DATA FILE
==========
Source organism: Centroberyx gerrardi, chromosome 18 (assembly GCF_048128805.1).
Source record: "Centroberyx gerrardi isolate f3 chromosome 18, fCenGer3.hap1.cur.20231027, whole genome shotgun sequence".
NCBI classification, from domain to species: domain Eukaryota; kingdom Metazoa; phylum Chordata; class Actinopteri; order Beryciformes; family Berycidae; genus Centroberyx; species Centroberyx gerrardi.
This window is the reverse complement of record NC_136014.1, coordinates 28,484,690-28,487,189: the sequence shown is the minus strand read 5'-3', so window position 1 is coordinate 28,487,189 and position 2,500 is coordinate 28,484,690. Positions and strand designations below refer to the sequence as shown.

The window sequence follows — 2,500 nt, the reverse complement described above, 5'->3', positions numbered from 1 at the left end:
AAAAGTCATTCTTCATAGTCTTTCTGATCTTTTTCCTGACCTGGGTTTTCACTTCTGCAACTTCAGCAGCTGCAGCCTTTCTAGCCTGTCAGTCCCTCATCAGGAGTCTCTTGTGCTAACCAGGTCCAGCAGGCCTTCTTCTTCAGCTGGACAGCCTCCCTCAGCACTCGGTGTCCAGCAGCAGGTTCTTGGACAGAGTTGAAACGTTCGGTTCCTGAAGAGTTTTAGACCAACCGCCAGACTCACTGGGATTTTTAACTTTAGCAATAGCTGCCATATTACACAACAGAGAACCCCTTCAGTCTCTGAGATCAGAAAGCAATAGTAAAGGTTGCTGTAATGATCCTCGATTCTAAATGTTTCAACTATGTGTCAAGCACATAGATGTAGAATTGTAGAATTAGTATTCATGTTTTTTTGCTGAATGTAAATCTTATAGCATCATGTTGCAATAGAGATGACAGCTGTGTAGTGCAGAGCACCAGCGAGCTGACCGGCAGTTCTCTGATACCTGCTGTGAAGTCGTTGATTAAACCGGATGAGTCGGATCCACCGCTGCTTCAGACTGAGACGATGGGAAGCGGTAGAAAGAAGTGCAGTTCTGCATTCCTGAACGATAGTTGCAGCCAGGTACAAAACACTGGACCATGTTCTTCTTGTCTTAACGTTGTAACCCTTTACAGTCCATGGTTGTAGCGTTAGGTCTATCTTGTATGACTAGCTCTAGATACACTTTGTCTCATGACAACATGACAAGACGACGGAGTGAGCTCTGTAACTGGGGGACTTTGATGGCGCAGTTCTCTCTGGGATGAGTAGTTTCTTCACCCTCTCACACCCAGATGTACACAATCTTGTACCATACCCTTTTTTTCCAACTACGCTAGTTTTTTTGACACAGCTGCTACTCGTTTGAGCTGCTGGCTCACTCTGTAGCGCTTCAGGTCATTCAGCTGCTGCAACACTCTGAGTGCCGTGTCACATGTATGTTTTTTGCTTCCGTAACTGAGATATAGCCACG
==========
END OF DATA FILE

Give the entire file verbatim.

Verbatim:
Source organism: Centroberyx gerrardi, chromosome 18 (assembly GCF_048128805.1).
Source record: "Centroberyx gerrardi isolate f3 chromosome 18, fCenGer3.hap1.cur.20231027, whole genome shotgun sequence".
NCBI classification, from domain to species: domain Eukaryota; kingdom Metazoa; phylum Chordata; class Actinopteri; order Beryciformes; family Berycidae; genus Centroberyx; species Centroberyx gerrardi.
This window is the reverse complement of record NC_136014.1, coordinates 28,484,690-28,487,189: the sequence shown is the minus strand read 5'-3', so window position 1 is coordinate 28,487,189 and position 2,500 is coordinate 28,484,690. Positions and strand designations below refer to the sequence as shown.

The window sequence follows — 2,500 nt, the reverse complement described above, 5'->3', positions numbered from 1 at the left end:
AAAAGTCATTCTTCATAGTCTTTCTGATCTTTTTCCTGACCTGGGTTTTCACTTCTGCAACTTCAGCAGCTGCAGCCTTTCTAGCCTGTCAGTCCCTCATCAGGAGTCTCTTGTGCTAACCAGGTCCAGCAGGCCTTCTTCTTCAGCTGGACAGCCTCCCTCAGCACTCGGTGTCCAGCAGCAGGTTCTTGGACAGAGTTGAAACGTTCGGTTCCTGAAGAGTTTTAGACCAACCGCCAGACTCACTGGGATTTTTAACTTTAGCAATAGCTGCCATATTACACAACAGAGAACCCCTTCAGTCTCTGAGATCAGAAAGCAATAGTAAAGGTTGCTGTAATGATCCTCGATTCTAAATGTTTCAACTATGTGTCAAGCACATAGATGTAGAATTGTAGAATTAGTATTCATGTTTTTTTGCTGAATGTAAATCTTATAGCATCATGTTGCAATAGAGATGACAGCTGTGTAGTGCAGAGCACCAGCGAGCTGACCGGCAGTTCTCTGATACCTGCTGTGAAGTCGTTGATTAAACCGGATGAGTCGGATCCACCGCTGCTTCAGACTGAGACGATGGGAAGCGGTAGAAAGAAGTGCAGTTCTGCATTCCTGAACGATAGTTGCAGCCAGGTACAAAACACTGGACCATGTTCTTCTTGTCTTAACGTTGTAACCCTTTACAGTCCATGGTTGTAGCGTTAGGTCTATCTTGTATGACTAGCTCTAGATACACTTTGTCTCATGACAACATGACAAGACGACGGAGTGAGCTCTGTAACTGGGGGACTTTGATGGCGCAGTTCTCTCTGGGATGAGTAGTTTCTTCACCCTCTCACACCCAGATGTACACAATCTTGTACCATACCCTTTTTTTCCAACTACGCTAGTTTTTTTGACACAGCTGCTACTCGTTTGAGCTGCTGGCTCACTCTGTAGCGCTTCAGGTCATTCAGCTGCTGCAACACTCTGAGTGCCGTGTCACATGTATGTTTTTTGCTTCCGTAACTGAGATATAGCCACG